Microfinance Equity Funds and Output-based Aid Experts Launch Consultative Process on Access to Finance

credit: World Bank
Members of the Council of Microfinance Equity Funds (CMEF) and World Bank staff met on October 29 in Washington, DC to launch a consultative process on access to finance and output-based aid.
The meeting was convened by the Global Partnership on Output-Based Aid (GPOBA) and facilitated by Dr. Ira Lieberman, Chairman and CEO of LIPAM International, Inc., and a former head of the Consultative Group to Assist the Poorest (CGAP).
Participants included Acción, the Calvert Foundation, the Center for Financial Inclusion, CGAP, Omtrix, Opportunity International, Triodos, Triple Jump, USAID’s Development Credit Authority, and Women’s World Banking. 
In his opening remarks, Dr. Lieberman, who is advising GPOBA on access to finance, stressed the importance of “linking output-based aid and access to finance to serve the poorest people.”
“This consultative process should help raise awareness of the output-based aid (OBA) approach among potential financiers, and help consider solutions so that OBA and other results-based financing mechanisms can be brought to scale and integrated into broader sector policy,” explained Yogita Mumssen, Senior Infrastructure Economist in the World Bank’s Finance, Economics, and Urban Development Department.
Access to finance in OBA schemes
OBA and other results-based financing mechanisms are gaining popularity in the development context for many reasons, in particular, the desire to link scarce public funding with actual results on the ground. 
Under an OBA scheme, public funding is only disbursed once the service provider has delivered the pre-agreed services or “outputs,” such as connection of poor households to electricity or water networks, or delivery of basic healthcare services.
Experience with OBA has shown that it can help ensure that the poor effectively receive the services, and increase transparency and accountability. However, the service providers delivering the results must have A2F to pay for the initial “inputs,” and such finance is not always available or affordable.
“OBA projects in principle require a mix of finance including project, consumer, and trade financing, but what OBA specifically adds to the equation is a greater working capital requirement,” explained Mumssen.   “Experience has shown this can be a serious constraint.”
Different types of service provider
GPOBA recently published a working paper which outlines some key issues related to OBA and A2F, based on experience with OBA schemes in the energy, health, and water sectors. 
The research shows that the financing requirements for OBA interventions vary depending on the size and type of service provider, and the nature of the output or service.
For instance, in OBA projects with large private or public-private partnership arrangements making extensions from an existing network, the providers have tended to fund their OBA operations from their own working capital or arranged own bank financing.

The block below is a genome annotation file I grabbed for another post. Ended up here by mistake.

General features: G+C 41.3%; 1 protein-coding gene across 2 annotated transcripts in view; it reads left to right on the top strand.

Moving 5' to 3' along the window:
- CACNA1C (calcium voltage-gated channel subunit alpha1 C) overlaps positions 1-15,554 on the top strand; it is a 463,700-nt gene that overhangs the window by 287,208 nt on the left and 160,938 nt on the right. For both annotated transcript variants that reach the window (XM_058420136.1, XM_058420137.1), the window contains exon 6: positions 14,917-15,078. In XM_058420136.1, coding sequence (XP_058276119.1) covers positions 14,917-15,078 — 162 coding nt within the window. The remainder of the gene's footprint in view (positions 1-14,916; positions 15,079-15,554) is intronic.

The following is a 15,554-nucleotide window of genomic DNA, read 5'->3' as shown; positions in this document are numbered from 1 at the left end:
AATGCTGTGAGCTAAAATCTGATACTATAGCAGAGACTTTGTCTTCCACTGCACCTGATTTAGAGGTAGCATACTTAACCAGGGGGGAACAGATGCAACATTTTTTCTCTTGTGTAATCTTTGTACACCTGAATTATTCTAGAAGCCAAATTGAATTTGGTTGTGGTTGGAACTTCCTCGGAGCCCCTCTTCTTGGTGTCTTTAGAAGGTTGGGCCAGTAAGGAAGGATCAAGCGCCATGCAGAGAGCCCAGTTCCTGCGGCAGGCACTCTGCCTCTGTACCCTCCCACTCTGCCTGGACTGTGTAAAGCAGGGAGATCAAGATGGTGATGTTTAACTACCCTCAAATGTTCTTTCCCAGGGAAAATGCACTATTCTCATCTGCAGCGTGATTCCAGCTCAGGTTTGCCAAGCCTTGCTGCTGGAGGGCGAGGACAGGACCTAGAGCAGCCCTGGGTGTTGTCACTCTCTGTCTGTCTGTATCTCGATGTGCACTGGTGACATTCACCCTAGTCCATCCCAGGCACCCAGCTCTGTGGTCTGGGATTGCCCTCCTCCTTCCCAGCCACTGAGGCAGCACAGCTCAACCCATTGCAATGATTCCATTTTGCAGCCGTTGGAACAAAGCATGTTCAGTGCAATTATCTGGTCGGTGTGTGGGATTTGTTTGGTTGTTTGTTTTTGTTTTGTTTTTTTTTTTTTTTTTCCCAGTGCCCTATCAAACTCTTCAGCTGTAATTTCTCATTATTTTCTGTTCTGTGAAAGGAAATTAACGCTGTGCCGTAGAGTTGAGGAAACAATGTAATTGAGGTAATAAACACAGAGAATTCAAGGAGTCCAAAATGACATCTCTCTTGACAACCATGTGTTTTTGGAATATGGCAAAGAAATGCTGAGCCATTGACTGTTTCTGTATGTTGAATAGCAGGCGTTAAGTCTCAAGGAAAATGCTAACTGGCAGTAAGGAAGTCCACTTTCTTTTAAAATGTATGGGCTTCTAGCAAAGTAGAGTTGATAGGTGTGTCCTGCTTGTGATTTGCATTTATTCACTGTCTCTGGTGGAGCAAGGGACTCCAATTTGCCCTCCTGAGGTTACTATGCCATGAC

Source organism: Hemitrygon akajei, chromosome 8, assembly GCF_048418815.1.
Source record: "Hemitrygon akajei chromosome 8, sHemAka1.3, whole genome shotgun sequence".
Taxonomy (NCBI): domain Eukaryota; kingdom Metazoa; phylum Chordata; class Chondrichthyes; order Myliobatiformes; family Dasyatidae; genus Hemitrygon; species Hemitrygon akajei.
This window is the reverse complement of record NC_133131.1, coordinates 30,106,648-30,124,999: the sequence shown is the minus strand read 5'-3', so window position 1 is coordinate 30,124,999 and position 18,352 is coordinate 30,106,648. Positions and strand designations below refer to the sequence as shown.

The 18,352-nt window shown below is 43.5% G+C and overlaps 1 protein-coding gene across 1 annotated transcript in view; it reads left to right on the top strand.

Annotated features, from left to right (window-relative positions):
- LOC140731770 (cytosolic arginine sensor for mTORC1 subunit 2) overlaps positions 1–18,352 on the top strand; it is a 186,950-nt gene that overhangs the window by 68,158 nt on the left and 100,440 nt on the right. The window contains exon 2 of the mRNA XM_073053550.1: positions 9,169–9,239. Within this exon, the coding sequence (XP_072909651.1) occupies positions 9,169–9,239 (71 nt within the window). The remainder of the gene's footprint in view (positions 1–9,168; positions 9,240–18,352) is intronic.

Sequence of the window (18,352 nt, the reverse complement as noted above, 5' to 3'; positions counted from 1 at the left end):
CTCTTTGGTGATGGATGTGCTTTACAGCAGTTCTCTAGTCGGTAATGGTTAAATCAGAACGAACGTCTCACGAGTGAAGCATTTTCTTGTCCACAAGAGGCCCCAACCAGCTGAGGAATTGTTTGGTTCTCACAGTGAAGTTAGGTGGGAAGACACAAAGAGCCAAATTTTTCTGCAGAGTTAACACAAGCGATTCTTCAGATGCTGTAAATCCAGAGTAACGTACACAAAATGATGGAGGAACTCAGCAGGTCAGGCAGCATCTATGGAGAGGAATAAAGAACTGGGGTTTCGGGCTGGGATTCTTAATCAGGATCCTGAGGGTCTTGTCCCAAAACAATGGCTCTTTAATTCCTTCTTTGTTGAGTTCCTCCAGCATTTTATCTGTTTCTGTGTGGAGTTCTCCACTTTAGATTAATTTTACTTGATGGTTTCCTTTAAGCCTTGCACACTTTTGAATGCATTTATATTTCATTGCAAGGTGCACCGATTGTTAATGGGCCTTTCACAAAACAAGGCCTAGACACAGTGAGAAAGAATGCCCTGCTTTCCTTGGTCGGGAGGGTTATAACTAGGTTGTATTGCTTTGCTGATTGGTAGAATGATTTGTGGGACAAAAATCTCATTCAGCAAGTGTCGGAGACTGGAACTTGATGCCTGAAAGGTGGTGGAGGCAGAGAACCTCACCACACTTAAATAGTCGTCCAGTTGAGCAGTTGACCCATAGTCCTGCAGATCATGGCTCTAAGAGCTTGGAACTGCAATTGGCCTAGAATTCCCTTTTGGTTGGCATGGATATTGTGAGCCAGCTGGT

An example is a GPOBA-funded project to expand water services in low-income areas of Jakarta in which the service provider, PALYJA (a subsidiary of international water management group Suez), fully pre-financed the OBA subsidy with internal cash.
Smaller service providers, however, often have limited credit history, collateral, and capacity, so they find it more difficult to access the finance they need. 
For instance, in a solar homes system (SHS) project in Ghana, an IDA credit line supports rural bank lending to households for SHS purchase, but the dealers still face working capital and trade finance constraints.
“Access to finance is clearly a more binding constraint for small service providers,” explained Geeta Kumar, a consultant with GPOBA. “But when OBA and other results-based financing projects move to scale, it could be an issue for larger service providers as well.”
Ways to mitigate the A2F constraints
The participants discussed methods used to ease the A2F constraints in OBA projects, such as minimizing payment delays, phasing OBA subsidies, and use of partial credit guarantees. 
An example of the latter is the Kenya Microfinance for Small Water Schemes project which combines an output-based subsidy with commercial finance from a local microfinance bank, K-Rep Bank. K-Rep purchased a partial credit guarantee from USAID’s Development Credit Authority which covers 50 percent of the loan principal, thus providing extra security. 
The CMEF members suggested various ideas for consideration, including factoring (of receivables) and securitization (of expected output-based payments).
“The OBA subsidy scheme provides an ‘order book’ so there should be a way to get a discount,” said Lieberman.  “We need to educate the microfinance institutions as this is not very complex financing.”
He emphasized that as OBA schemes move to scale, the financing requirements will go beyond the capacity of local microfinance institutions, which is why the microfinance equity funds have an important role to play.
The OBA and A2F experts plan to hold bilateral meetings to explore these options further and identify potential pilot projects.
 
Update: Since this news item was written, the CMEF is now the Financial Inclusion Equity Council (FIEC).